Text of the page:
Tuesday 28th January
As I write, I’m sipping the Vin de Pays d’Agenais 1999 from Elian da Ros – a brilliant bargain in the recent La Vigneronne sale at a staggering £2.08 a bottle (by the case). It’s not a wine for everyone though, with its challenging array of savoury flavours, high acid and firm tannins. Unfiltered, it sheds a mound of sediment. It’s a bit of a brute actually, but it has that magical sense of place (in this case, the southwest of France) that I look for in a wine, almost above anything else. I’d rather have a rather rustic, rough-edged wine with a sense of place than some polished but ultimately anonymous international creation. My brother-in-law, William Beavington (pictured on the right -- he's moaned about never being mentioned here before), bought a couple of cases of this on my recommendation, along with a whole bunch of other stuff. He’s one among many who I suspect will find this sort of thing just a bit extreme to be enjoyable. In fact, he phoned up to offer me the remaining 23 bottles he has at cost. I’ll take him up on it. This is one of the interesting things about wine: even geekish types have different taste preferences. This is where scores or ratings alone fall down. Indeed, one of the goals of my tasting notes is to give you, as a reader, a good sense of whether you will enjoy a particular wine. As a (wannabe?) critic, I can’t let my personal preferences override an assessment of the quality of a particular wine. Yet I’m aware that the preferences of some readers will be for classic old-world styles. When I assess a big oaky Australian Shiraz, I may decide that according to its genre, it’s a brilliant example of this type of wine and worthy of an excellent rating. In my note, though, I’ll try to warn off the old-world-classic-only buffs who I know would find this sort of wine repellent. As for Beavington, I'm disappointed he didn't like this wine, but I think he did rather well with a previous recommendation of mine, securing two cases of the 1999 Jamet Côte Rôtie en primeur. I wouldn't mind buying back this at offer price. He also has a bottle of Pingus 1996 which he got *for free* and which he has promised to share with me.

Wednesday 22nd January
Hermitage 2000

As I write, I’m on my way back from one of the most disappointing tastings I’ve yet attended. But it was also highly illuminating. It was a blind tasting of Hermitage 2000 at La Vigneronne. We tried 10 different wines, although one was a ringer and another was Chave’s Hermitage Blanc 2000 (which was probably the best of the bunch in terms of absolute quality). The overall impression was that this was a very weak vintage in the region, and most of the wines were simply not good enough to be sold as Hermitage at £30–£100 per bottle. For once, I scored these wines out of 100, as well as using my normal scoring system. I’ll go through them, starting with the worst, giving the score and a brief description. (A full report will of course follow). Interestingly, the two Tardieu Laurent wines can be found at the bottom and the top of the scale, with the latter being the ringer.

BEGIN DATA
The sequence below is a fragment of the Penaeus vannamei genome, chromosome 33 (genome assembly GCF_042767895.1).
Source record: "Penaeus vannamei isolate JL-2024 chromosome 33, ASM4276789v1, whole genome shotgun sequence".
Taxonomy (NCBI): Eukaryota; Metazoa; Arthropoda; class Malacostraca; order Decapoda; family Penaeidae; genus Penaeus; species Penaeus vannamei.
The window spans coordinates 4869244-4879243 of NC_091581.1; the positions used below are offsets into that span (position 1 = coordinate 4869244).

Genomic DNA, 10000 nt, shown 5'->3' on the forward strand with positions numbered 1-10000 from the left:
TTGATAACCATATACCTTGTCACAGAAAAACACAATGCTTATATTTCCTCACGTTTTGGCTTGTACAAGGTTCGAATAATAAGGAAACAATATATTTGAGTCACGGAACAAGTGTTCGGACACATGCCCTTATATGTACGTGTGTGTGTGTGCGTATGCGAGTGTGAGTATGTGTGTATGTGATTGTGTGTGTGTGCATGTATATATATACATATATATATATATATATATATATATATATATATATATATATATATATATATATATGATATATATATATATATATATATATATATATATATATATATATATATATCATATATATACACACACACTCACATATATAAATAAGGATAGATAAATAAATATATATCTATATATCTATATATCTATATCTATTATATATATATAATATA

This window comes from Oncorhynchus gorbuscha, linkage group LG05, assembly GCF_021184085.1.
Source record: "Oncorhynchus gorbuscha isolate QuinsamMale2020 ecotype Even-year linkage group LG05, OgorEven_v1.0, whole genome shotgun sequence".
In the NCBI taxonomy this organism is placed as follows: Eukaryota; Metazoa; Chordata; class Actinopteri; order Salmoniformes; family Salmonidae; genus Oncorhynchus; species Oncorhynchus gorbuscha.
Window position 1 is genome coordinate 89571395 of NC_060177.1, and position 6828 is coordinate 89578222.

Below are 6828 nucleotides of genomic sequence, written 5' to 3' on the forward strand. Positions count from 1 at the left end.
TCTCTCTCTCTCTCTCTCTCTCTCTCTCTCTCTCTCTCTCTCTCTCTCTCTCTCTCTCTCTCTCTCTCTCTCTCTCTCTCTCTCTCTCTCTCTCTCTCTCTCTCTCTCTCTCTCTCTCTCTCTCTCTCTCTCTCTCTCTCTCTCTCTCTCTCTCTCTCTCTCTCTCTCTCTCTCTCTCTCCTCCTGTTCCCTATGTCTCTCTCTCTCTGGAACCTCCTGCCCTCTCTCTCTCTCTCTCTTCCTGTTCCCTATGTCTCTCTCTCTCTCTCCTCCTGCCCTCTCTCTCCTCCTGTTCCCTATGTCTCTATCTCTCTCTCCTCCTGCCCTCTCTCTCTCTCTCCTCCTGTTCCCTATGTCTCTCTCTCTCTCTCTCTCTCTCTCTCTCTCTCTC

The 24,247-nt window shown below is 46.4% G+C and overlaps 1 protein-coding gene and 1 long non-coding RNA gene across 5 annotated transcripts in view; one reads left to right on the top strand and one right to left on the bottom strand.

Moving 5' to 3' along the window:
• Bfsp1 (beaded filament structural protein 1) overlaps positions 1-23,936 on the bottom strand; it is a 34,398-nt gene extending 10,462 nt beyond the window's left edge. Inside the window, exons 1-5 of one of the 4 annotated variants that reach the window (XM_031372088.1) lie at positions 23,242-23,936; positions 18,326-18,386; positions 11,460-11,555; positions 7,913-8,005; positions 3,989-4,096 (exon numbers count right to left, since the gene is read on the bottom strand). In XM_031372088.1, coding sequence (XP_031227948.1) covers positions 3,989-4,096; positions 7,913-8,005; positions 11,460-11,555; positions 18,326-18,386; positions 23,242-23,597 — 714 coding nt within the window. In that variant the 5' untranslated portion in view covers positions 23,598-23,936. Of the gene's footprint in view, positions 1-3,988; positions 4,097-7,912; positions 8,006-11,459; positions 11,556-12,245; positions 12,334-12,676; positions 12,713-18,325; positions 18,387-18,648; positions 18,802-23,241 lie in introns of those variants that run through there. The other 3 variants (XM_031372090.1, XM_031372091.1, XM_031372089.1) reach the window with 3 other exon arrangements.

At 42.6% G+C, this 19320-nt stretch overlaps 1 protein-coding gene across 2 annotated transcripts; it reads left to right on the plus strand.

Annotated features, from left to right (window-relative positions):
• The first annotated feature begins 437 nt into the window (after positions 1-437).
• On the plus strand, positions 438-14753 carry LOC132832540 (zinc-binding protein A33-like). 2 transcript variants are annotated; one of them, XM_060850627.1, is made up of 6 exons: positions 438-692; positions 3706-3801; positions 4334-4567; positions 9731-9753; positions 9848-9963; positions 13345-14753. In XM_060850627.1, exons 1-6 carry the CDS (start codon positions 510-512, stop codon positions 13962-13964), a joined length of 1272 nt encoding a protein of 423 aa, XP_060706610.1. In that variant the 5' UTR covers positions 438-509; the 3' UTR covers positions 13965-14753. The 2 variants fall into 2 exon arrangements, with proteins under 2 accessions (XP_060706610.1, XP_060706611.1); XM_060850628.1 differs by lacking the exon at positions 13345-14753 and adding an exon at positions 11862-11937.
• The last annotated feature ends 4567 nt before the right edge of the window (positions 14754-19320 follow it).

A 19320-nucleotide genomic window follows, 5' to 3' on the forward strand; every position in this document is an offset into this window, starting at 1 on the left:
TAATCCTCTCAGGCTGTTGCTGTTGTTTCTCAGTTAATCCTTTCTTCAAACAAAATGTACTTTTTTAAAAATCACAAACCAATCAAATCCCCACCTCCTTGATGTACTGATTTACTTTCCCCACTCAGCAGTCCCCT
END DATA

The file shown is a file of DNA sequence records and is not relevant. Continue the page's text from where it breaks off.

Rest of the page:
• 78 Tardieu Laurent Hermitage 2000. An aberration of a wine. Light fruit with sweet vanilla and coconut nose. Tastes like a cheap Spanish wine. Bizarrely overoaked.

  • 82 Jaboulet Pied de la Côte Hermitage 2000. Thin and light. Charmless.

  • 85 Chapoutier La Sizeranne Hermitage 2000. Not a lot of typicity here. Tastes like a Côtes du Rhône.

  • 87 Jaboulet La Chapelle Hermitage 2000. Pleasant, with some savoury, meaty fruit, but too simple for Hermitage. Another poor showing for La Chapelle

  • 87 Sorrel Le Gréal Hermitage 2000. Quite classy oaking but the fruit is a tiny bit stewed and it doesn’t show enough typicity

  • 87 Domaine des Remizières Hermitage 2000. Very rich, toasty, chocolatey fruit with a roast coffee edge. It’s massively overoaked. It’s not a terrible wine, but it completely lacks any sense of place, which is a tragedy from such a good terroir.

  • 88 It’s the JL Chave Hermitage 2000. Very closed at the moment, but attractive and quite classy. Tannic, with good acidity. Could evolve into something impressive, but if you offered this to me at £30 a bottle, I’d probably pass. So at £100 a pop, don’t even think about it. Now I know it's identity I can see some potential, but still a disappointment.

  • 90 Domaine du Colombier Hermitage 2000.  Lovely meaty, expressive nose with lots of typicity. The palate has a hint of a vegetal streak and high acidity. Not top notch but satisfying.

  • 93 The ringer, Tardieu Laurent Cornas Vieilles Vignes 2000. Quite beguiling with rich, meaty, ripe Syrah fruit. The oak plays a supporting role and doesn’t dominate. Shouts Northern Rhône to me, although I didn’t spot this as the ringer. A very impressive effort from 90 year old vines.

I wouldn’t really recommend any of these Hermitages, especially considering their prices. And it’s a shame that even in a not-so-good vintage, producers can’t make more interesting wines: after all, the name ‘Hermitage’ will be devalued if producers are selling wines like these, still at high prices. Either they should drop their prices dramatically in weaker vintages, or declassify. Otherwise they risk damaging the reputation of the appellation. I’m just telling it like it is.

Saturday 18th January